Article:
Artificial Intelligence is more than a legal technology and could be the next great hope that will revolutionize the legal profession. In India, the use of AI is still in the nascent stage and will take some more time to be effectively implemented in the courtrooms. To blend AI with constitutional morality, the autonomy and discretion of judges will have to remain intact with no interference from the technology. The same concept was reiterated by the Former CJI S.A. Bobde in his speech at the virtual launch of Vidhi centre for legal policy’s strategy paper on “Responsible Artificial Intelligence for the Indian Justice system”.  

The most common concern about the use of AI in the judiciary can be acknowledged from the phrase garbage in, garbage out, which means that flawed and incorrect input data will produce faulty output. In the context of the judiciary, the faulty output may result in bias in the decision-making of the courts. There is a fear that the involvement of tech-giants who develop the AI systems may create an ‘organized bias’ which could become an additional threat to judicial independence. This is the main reason why several legal experts are against the implementation of AI because they fear that technology can influence the judge’s decision-making by showing biased content that can sway the judge’s opinion by receiving only such research items that favour one side. 

When the same issue was raised before the former CJI SA Bobde, he said that the technology should be used in a way to expedite access to information regarding the case, while the autonomy and discretion of the judge in deciding cases should not be harmed. He commented that “A system of justice can’t accept that a machine, however intelligent, will take the decision.” Judiciary is a safeguard to citizen’s rights, therefore, if AI tools should be taken into use, caution is a must because even a small bias can create an avalanche of issues in the decision-making of the court.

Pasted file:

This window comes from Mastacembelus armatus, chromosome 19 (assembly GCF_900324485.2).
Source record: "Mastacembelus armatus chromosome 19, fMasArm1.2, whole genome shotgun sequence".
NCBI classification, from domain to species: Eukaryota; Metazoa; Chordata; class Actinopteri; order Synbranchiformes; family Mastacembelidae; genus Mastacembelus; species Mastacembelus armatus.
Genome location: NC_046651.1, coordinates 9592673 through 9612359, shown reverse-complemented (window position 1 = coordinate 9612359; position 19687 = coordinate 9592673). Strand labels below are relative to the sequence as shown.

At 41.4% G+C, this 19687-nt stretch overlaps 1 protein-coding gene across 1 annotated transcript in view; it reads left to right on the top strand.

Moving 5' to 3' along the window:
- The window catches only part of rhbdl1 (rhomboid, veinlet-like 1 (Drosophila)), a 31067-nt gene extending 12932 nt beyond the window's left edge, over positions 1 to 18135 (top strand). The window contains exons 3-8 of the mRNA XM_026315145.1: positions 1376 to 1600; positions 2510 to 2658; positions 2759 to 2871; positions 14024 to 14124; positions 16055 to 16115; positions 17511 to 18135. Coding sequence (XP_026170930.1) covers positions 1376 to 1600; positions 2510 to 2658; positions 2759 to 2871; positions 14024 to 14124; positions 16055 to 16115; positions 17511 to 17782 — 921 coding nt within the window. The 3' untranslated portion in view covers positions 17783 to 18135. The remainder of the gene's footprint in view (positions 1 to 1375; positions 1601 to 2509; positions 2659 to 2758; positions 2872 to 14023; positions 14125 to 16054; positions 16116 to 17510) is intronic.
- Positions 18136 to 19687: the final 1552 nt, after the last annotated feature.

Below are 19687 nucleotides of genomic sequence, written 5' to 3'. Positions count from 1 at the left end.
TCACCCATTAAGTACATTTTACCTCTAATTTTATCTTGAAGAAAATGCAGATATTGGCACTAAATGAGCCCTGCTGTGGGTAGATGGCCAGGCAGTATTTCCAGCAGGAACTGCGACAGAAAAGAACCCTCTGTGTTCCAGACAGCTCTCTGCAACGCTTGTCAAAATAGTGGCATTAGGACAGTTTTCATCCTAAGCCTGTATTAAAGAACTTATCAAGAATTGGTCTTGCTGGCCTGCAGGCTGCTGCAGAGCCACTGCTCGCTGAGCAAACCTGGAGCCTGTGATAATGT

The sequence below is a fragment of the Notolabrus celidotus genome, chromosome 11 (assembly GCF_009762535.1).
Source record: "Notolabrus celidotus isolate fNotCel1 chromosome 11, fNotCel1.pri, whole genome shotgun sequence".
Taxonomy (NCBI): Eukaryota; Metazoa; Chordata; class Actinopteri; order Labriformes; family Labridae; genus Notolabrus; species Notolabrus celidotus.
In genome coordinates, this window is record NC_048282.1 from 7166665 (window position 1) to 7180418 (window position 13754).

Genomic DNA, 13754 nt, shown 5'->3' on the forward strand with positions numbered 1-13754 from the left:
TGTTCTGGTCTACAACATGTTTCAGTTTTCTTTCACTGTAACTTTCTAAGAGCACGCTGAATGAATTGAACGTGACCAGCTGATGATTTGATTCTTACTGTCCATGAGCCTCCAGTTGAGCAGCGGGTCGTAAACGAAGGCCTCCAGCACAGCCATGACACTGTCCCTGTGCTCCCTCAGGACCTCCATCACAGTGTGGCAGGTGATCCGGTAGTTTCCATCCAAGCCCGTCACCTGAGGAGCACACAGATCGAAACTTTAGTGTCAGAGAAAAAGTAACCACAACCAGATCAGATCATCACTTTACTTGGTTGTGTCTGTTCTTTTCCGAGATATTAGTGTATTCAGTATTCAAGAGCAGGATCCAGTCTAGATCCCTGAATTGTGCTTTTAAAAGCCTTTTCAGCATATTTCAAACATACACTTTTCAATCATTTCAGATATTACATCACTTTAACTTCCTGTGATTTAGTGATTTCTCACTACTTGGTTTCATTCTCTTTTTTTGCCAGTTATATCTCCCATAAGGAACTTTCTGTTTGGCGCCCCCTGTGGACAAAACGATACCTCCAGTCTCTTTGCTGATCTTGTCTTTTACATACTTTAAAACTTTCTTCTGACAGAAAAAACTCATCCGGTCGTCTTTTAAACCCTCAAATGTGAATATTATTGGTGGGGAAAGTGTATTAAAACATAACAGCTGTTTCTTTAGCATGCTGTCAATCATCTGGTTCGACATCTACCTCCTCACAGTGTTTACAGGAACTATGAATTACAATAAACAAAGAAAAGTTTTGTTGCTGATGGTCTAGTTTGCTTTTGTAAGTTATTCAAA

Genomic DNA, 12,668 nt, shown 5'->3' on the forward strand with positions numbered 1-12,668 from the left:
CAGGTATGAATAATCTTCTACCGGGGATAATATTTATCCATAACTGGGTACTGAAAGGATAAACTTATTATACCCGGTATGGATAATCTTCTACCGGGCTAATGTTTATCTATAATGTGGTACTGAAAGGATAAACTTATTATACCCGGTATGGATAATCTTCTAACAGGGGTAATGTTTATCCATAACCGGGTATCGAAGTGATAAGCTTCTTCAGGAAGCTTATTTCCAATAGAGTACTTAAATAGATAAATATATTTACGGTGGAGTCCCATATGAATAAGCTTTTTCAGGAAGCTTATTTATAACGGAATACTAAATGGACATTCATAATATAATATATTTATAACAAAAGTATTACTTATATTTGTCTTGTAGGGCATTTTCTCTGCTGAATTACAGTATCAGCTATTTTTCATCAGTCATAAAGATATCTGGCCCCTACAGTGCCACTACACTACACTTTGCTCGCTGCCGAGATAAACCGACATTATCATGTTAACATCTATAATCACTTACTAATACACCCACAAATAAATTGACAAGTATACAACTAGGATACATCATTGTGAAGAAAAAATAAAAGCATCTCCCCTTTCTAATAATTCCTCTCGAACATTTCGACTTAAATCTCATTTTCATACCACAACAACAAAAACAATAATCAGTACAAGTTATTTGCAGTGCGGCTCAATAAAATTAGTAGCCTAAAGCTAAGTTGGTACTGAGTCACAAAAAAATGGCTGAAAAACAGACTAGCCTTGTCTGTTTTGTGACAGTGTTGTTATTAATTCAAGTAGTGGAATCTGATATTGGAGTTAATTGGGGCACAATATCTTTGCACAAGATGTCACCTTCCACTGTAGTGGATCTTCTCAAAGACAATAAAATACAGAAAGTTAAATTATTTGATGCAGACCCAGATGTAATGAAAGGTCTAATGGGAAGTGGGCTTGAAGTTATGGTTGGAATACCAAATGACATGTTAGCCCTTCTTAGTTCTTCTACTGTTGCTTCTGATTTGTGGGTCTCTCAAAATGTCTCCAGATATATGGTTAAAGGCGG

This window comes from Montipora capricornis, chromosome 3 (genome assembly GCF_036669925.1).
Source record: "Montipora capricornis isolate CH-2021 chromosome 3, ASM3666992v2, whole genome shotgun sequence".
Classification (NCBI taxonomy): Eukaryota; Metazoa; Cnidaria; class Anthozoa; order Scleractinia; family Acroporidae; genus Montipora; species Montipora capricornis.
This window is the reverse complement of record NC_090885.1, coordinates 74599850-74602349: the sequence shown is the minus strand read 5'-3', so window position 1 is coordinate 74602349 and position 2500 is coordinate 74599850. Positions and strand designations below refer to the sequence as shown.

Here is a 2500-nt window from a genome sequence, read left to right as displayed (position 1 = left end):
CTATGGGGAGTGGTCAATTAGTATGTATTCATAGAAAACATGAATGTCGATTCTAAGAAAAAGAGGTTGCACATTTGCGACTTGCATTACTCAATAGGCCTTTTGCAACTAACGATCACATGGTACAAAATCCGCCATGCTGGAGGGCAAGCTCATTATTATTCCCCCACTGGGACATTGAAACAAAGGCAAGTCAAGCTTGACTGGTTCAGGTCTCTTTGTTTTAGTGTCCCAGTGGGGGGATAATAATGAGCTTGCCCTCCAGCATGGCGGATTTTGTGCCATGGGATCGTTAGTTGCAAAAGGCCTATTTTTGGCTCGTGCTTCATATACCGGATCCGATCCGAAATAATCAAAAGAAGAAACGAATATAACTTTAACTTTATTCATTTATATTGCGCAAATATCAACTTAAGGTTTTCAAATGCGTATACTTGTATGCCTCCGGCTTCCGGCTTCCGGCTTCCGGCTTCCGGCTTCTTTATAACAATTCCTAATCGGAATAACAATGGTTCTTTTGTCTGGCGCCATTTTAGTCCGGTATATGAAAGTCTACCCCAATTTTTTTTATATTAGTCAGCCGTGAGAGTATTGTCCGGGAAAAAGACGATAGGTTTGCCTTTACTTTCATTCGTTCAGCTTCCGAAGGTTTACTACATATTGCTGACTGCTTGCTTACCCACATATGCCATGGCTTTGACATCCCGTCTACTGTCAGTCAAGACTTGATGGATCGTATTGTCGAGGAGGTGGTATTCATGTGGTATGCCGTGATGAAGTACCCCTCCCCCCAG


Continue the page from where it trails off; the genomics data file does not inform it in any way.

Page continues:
The future of AI and the Indian legal system : presence or absence of morality

AI-based technologies are used by legal experts in several nations. For example, Technology-Assisted Review (TAR) is the first major application of AI in legal practice. TAR is mainly used for organizing, analyzing, and searching large data sets for e-discovery or record investigations. Currently, some Indian legal firms like Cyril Amarchand Mangaldas have started to adopt major applications for AI to enhance their legal practices. The firm is working in collaboration with various start-ups to adopt AI-based solutions. 

In India, AI is presenting itself as an efficient tool for legal practice. Several applications like Lex Machina, which is owned by LexisNexis, are facilitating legal practitioners to work efficiently in the field of intellectual property litigation. Similarly, Ravel Law, which is another application owned by LexisNexis, is currently being used to provide legal analytics of judicial opinions to predict how a specific judge may rule in a case.